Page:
Closer home, Tahimik’s films share much more in common with the films of Nick Deocampo than with the dramatic traditions of Mike De Leon or Lino Brocka. In ‘Why is yellow…’, usually a shot lasts for a few seconds splashed with frequent moments of brilliance. A travel diary suddenly becomes a passage to a Ruizian imagination of a child’s nightmare, the next shot becomes the classic anti-illusionist Brechtian allusion- a return to the documentary roots followed by a shot that takes us indoors, a resort to a typical home movie aesthetic.

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Often Tahimik uses rapid montage to cut between the personal and the political. Televised news of the murder of Benigno Aquino is followed by a high pitched operatic voice that struggles against the ruffling branches of trees melting into window panes, a meek figure of a boy encountering the storm, a political upheaval around the corner cut to marches on the streets of Manila and TV images of street demonstrations. This entire sequence of shots last less than a minute, each individual shot, again, barely a few seconds long. We are transported briefly into a Situationist world where the fragments of a rational world are rattled in a frantic spin to be traded for a revolutionary vision.

‘Why is yellow…’ also has passages of pure ethnographic nature, the term ethnographic used in a broader folkloric sense than the western construction of a means to encounter its others. Here Tahimik mounts his critique of tourism as a force of neocolonialism, and reflects upon the ecological and anthropological challenges posed by it. Tahimik directs our attention to rhythms of bodies and movements of people working, a glimpse at third world labour. He seems very keen on costumes and engineering caricatures. He has a penchant for school kids participating in costume dramas clad in ambitious colours, for metal discards beyond their cycle of usefulness.

Much like Boris Lehman, Tahimik infuses this film with body actions (later recycled for Memories of Overdevelopment), he enacts the life of a Magellan’s Filipino slave. The film rolls along with animation, TV reportage, newspaper cuttings, costume plays, toys and scrap metals, each an important cog in Tahimik’s political wheel. We witness a meticulous deconstruction of the ‘Third world’, sometimes through images of mechanical labour and sometimes the voice over darting pointers at the nature of labour. In yet another enigmatic sermon from the father we hear, “In third world, owning a piece of land is about building your own home, in first world, buying and selling land is about making profit”.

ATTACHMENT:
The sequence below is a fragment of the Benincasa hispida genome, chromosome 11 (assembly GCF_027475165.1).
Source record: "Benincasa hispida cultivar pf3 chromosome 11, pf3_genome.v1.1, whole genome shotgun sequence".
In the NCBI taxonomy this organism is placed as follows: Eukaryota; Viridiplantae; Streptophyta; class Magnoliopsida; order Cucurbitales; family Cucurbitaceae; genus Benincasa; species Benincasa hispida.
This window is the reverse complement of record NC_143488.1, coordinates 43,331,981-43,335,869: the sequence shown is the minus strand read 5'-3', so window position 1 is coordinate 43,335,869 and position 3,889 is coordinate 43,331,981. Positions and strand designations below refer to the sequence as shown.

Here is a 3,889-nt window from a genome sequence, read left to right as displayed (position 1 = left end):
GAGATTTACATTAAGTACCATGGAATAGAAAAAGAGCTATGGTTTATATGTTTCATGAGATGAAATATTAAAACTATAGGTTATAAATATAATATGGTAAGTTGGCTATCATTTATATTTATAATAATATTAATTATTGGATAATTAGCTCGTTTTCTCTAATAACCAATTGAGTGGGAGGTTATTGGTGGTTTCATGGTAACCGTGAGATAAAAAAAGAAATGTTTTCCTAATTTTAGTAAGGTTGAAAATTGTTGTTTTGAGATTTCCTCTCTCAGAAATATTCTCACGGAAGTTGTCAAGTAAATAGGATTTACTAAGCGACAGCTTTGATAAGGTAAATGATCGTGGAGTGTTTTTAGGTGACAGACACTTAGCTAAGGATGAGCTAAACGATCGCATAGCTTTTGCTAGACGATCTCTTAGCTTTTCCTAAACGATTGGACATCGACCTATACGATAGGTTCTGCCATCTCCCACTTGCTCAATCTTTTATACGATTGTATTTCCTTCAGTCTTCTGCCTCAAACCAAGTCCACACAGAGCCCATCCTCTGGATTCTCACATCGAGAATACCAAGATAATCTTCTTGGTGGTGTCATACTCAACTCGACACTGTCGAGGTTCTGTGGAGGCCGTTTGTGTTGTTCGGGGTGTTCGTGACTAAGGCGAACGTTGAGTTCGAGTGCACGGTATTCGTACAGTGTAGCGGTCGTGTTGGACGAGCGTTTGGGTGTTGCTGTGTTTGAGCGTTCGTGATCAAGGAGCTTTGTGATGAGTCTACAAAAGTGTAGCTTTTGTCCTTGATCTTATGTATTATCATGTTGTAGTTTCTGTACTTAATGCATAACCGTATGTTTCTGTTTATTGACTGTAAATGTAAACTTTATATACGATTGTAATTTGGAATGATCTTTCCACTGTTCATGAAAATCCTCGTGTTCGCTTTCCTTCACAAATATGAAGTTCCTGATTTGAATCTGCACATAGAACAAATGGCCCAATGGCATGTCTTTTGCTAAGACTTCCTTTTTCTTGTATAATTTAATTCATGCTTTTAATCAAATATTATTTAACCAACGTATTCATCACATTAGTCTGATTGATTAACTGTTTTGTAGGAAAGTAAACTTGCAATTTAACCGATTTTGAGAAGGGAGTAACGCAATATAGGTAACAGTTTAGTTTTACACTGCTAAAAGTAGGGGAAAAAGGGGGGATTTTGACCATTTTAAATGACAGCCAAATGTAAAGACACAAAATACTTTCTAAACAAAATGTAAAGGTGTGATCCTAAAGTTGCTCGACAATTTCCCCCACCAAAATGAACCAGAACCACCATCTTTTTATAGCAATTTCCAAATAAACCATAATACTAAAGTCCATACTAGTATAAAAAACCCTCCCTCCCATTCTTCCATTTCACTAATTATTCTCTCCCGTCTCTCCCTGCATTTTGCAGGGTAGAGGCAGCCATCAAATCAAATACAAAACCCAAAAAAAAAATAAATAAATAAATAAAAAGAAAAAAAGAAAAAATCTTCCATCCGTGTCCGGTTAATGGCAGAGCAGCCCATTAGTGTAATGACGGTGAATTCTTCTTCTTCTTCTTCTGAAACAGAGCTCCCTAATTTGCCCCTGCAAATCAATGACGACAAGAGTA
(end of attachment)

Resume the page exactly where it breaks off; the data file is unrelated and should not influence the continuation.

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At various moments in the film, Tahimik recovers Chris Marker’s cat, in another particularly striking series of rapid cuts, between two shots of television, one with Ronald Reagan and other with members of Filipino militia we see an amused cat, and later, the same cat exhausted, lying on the floor dejected.

The possible associations that ‘Why is yellow…’ implores in just under 180 mins is endless. To say this is by no means to suggest that this is some kind of pastiche, in fact quite the opposite. ‘Why is yellow…’ truly and completely embodies a Dadaist universe, in each fragment we discover something essential of the material world.

Before concluding, a brief reflection on a particular visual constituent of the films- miniature toys. Watching this film sometimes feels like intently observing a Manny Farber painting recalling the realisation of ‘My Budd’ in Jean-Pierre Gorin’s Routine Pleasures (1986). These plastic/artificial parts complete the film like the painting as a “scale model of the world” (as referred to by Bill Krohn).

On a broad narrative scale, if one is concerned about navigating a nation’s significant historical period and the metamorphosis in a personal life, the film instinctively reminds us of David Perlov’s Yoman (1983).

More importantly, in the history of Cinema, a selection of notable filmmakers like William S. Hart, Charlie Chaplin, Jerry Lewis, Pierre Etaix, João César Monteiro and definitely Boris Lehman have often thrust themselves at the center of their cinematic world only to reorient us to be able to view the world uniquely. Kidlat Tahimik most definitely belongs to such a ‘tradition’, if one can call it that.